This is really helpful if you want to search files in your workspace for text. The search can be filtered by file type and scope of the search, such as searching only the selected project.
7. Use Ctrl+Space and Ctrl+1 for content assist and quick fixes
Ctrl+Space allows for auto-completion. It can also be used to override methods and generate getters /setters and constructors.
Ctrl+1 can be very handy in quick and smart fixes such as:
- assigning constructor parameters to new or existing class fields
- assigning a statement to a local variable
- renaming a variable, field or class, etc.
8. Use code generation actions
Alt+Shift+S can be used to quickly add common code:
- generating getters/setters and constructors
- overriding hashCode() and equals()
- overriding toString()
9. Ctrl+3 is your friend
As with any modern IDE, there are many keybindings to do all sorts of actions in Eclipse. But the most important is probably Ctrl+3 for Quick Access which is an entry point to virtually all actions you can do. I typically use it to open a view, but it can also be used to do refactoring, creating a new project, and lots of others.
10. Download the sources of libraries
If you’re using Maven, you can download the source code of your dependencies. There is preference under Window -> Preferences -> Maven that when selected automatically fetches the source artifacts of dependencies. You can also download sources manually by right-clicking on the dependency in the Maven Dependencies tree and selecting Maven -> Download Sources. Usually this also makes Javadoc comments available in your IDE when you hit F2, so you no longer need to browse it separately. There is similar way to do this in Gradle.
11. Use shortcuts to run, debug and inspect code
These again should become second nature while debugging:
- Ctrl+F11 to run the last application launched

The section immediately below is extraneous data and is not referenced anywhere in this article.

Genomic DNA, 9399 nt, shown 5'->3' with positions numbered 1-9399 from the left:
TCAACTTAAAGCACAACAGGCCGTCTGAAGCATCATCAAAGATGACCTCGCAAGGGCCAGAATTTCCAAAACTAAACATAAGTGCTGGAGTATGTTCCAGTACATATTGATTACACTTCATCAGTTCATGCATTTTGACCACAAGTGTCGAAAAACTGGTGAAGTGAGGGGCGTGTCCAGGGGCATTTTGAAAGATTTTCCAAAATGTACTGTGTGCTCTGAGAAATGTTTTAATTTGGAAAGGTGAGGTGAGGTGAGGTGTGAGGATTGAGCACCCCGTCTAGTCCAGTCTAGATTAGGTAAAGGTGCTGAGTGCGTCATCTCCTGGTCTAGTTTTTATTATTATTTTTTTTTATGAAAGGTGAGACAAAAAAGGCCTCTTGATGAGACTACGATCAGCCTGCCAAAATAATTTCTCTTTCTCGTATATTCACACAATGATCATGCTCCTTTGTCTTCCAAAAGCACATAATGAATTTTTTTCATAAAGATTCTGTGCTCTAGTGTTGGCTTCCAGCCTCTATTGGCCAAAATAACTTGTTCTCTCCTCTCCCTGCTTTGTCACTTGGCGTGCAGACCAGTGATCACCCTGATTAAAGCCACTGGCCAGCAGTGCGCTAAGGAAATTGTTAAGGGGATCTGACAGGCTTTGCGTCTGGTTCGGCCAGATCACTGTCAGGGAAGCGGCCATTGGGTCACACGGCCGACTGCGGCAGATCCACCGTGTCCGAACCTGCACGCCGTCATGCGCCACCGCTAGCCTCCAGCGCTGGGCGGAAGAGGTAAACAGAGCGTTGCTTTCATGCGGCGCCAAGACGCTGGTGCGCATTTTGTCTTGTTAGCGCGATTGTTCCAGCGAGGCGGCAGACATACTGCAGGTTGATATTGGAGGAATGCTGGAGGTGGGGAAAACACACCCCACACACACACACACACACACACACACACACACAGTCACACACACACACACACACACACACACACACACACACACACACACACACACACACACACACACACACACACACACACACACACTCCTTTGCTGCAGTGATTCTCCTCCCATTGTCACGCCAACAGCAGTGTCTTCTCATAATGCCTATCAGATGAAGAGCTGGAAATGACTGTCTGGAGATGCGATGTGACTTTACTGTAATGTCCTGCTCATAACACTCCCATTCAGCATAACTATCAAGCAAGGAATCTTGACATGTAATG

- F11 to debug the last application launched
- F5 to step into
- F6 to step over, i.e. go to next line
- F7 to step return to caller
- F8 to resume until next breakpoint
- Ctrl+Shit+I to evaluate selected expression
- Use the Display view to write and execute code within the current debug context
12. Pinpoint program suspension with conditional breakpoints and watchpoints
Often you can make your program suspend on a line of code only when a certain condition is met. This reduces time spent on debugging, as long as you don’t overuse the feature (too many breakpoints, especially conditional ones, can make the program run slower in debug mode; in this case, you can either disable or delete unneeded breakpoints).
13. Save your run configurations for later re-use
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I often need to build multi-module projects with different parameters, or run unit tests for a specific project, or configure some parameters for running a main class. Instead of switching to the command line, take the time to configure an appropriate run or debug configuration within the IDE. Ideally I never want to have a separate command line and everything should be done in the IDE, especially that it comes with all major build tools and SCM plugins already bundled.
14. Leverage code coverage support
In Eclipse Oxygen, the Eclipse EclEmma tool based on the JaCoCo code coverage library is integrated as part of the IDE, which allows you to have information on code coverage when running your unit tests. To run a program or unit test with coverage, right-click on the class to run and select Coverage As -> Java Application or JUnit Test.
15. For large workspaces with lots of dependent projects, disable Build Automatically
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If you have lots of projects that depend on each other, the Build Automatically default behavior can be time-consuming because it would trigger an “internal” build upon saving. In this case, you can uncheck it from under the Project menu, which makes you in control of when to manually build your project. For example, after saving all needed modifications, the developer can manually do the internal build using Ctrl+B or using Project -> Build All, or do a full build from scratch using whatever build tool he or she is using.
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And those were 15 habbits for improving productivity which I hope to be useful for Java developers using Eclipse! Of course many of them may depend on the developer’s preferences, and there are others that are not mentioned.
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Check out what’s new in Eclipse Oxygen for Java developers. You can also follow the Eclipse Java IDE for more tips and features.